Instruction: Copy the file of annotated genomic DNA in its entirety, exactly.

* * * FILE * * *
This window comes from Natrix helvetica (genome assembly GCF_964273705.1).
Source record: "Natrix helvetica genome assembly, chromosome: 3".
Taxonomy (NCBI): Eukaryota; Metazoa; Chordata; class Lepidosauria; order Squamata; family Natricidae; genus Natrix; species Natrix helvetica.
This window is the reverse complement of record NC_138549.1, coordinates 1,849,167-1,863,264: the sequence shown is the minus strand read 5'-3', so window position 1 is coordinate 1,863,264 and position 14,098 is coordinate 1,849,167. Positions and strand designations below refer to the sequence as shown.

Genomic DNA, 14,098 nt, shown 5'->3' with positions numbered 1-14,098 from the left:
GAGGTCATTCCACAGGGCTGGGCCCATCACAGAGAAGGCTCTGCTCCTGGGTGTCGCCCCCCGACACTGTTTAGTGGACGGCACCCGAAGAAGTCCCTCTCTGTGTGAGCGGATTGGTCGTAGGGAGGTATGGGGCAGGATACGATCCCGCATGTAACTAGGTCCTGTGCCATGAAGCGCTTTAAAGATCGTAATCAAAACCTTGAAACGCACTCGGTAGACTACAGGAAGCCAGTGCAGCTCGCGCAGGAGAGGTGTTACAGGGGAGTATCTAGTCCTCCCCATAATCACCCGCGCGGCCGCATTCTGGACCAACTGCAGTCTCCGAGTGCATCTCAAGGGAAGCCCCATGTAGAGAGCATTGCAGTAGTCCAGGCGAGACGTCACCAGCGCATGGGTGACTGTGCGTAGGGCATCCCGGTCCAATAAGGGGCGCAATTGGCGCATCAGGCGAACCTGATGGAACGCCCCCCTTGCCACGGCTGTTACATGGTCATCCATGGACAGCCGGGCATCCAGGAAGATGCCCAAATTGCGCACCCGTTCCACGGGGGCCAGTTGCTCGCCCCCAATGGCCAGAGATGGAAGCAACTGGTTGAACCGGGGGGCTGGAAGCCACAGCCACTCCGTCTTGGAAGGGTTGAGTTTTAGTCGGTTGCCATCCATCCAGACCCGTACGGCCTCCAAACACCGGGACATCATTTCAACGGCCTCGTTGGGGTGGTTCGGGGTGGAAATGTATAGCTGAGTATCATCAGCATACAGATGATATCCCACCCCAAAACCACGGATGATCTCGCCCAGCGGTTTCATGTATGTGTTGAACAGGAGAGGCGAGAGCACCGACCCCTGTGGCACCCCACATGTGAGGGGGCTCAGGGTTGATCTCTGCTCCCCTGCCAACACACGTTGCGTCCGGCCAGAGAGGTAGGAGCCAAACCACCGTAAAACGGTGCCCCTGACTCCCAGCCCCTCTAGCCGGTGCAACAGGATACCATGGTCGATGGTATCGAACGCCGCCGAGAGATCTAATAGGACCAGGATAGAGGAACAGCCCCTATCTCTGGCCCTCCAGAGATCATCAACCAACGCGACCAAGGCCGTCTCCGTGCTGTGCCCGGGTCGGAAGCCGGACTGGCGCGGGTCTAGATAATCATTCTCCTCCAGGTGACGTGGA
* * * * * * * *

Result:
This window comes from Natrix helvetica (genome assembly GCF_964273705.1).
Source record: "Natrix helvetica genome assembly, chromosome: 3".
Taxonomy (NCBI): Eukaryota; Metazoa; Chordata; class Lepidosauria; order Squamata; family Natricidae; genus Natrix; species Natrix helvetica.
This window is the reverse complement of record NC_138549.1, coordinates 1,849,167-1,863,264: the sequence shown is the minus strand read 5'-3', so window position 1 is coordinate 1,863,264 and position 14,098 is coordinate 1,849,167. Positions and strand designations below refer to the sequence as shown.

Genomic DNA, 14,098 nt, shown 5'->3' with positions numbered 1-14,098 from the left:
GAGGTCATTCCACAGGGCTGGGCCCATCACAGAGAAGGCTCTGCTCCTGGGTGTCGCCCCCCGACACTGTTTAGTGGACGGCACCCGAAGAAGTCCCTCTCTGTGTGAGCGGATTGGTCGTAGGGAGGTATGGGGCAGGATACGATCCCGCATGTAACTAGGTCCTGTGCCATGAAGCGCTTTAAAGATCGTAATCAAAACCTTGAAACGCACTCGGTAGACTACAGGAAGCCAGTGCAGCTCGCGCAGGAGAGGTGTTACAGGGGAGTATCTAGTCCTCCCCATAATCACCCGCGCGGCCGCATTCTGGACCAACTGCAGTCTCCGAGTGCATCTCAAGGGAAGCCCCATGTAGAGAGCATTGCAGTAGTCCAGGCGAGACGTCACCAGCGCATGGGTGACTGTGCGTAGGGCATCCCGGTCCAATAAGGGGCGCAATTGGCGCATCAGGCGAACCTGATGGAACGCCCCCCTTGCCACGGCTGTTACATGGTCATCCATGGACAGCCGGGCATCCAGGAAGATGCCCAAATTGCGCACCCGTTCCACGGGGGCCAGTTGCTCGCCCCCAATGGCCAGAGATGGAAGCAACTGGTTGAACCGGGGGGCTGGAAGCCACAGCCACTCCGTCTTGGAAGGGTTGAGTTTTAGTCGGTTGCCATCCATCCAGACCCGTACGGCCTCCAAACACCGGGACATCATTTCAACGGCCTCGTTGGGGTGGTTCGGGGTGGAAATGTATAGCTGAGTATCATCAGCATACAGATGATATCCCACCCCAAAACCACGGATGATCTCGCCCAGCGGTTTCATGTATGTGTTGAACAGGAGAGGCGAGAGCACCGACCCCTGTGGCACCCCACATGTGAGGGGGCTCAGGGTTGATCTCTGCTCCCCTGCCAACACACGTTGCGTCCGGCCAGAGAGGTAGGAGCCAAACCACCGTAAAACGGTGCCCCTGACTCCCAGCCCCTCTAGCCGGTGCAACAGGATACCATGGTCGATGGTATCGAACGCCGCCGAGAGATCTAATAGGACCAGGATAGAGGAACAGCCCCTATCTCTGGCCCTCCAGAGATCATCAACCAACGCGACCAAGGCCGTCTCCGTGCTGTGCCCGGGTCGGAAGCCGGACTGGCGCGGGTCTAGATAATCATTCTCCTCCAGGTGACGTGGA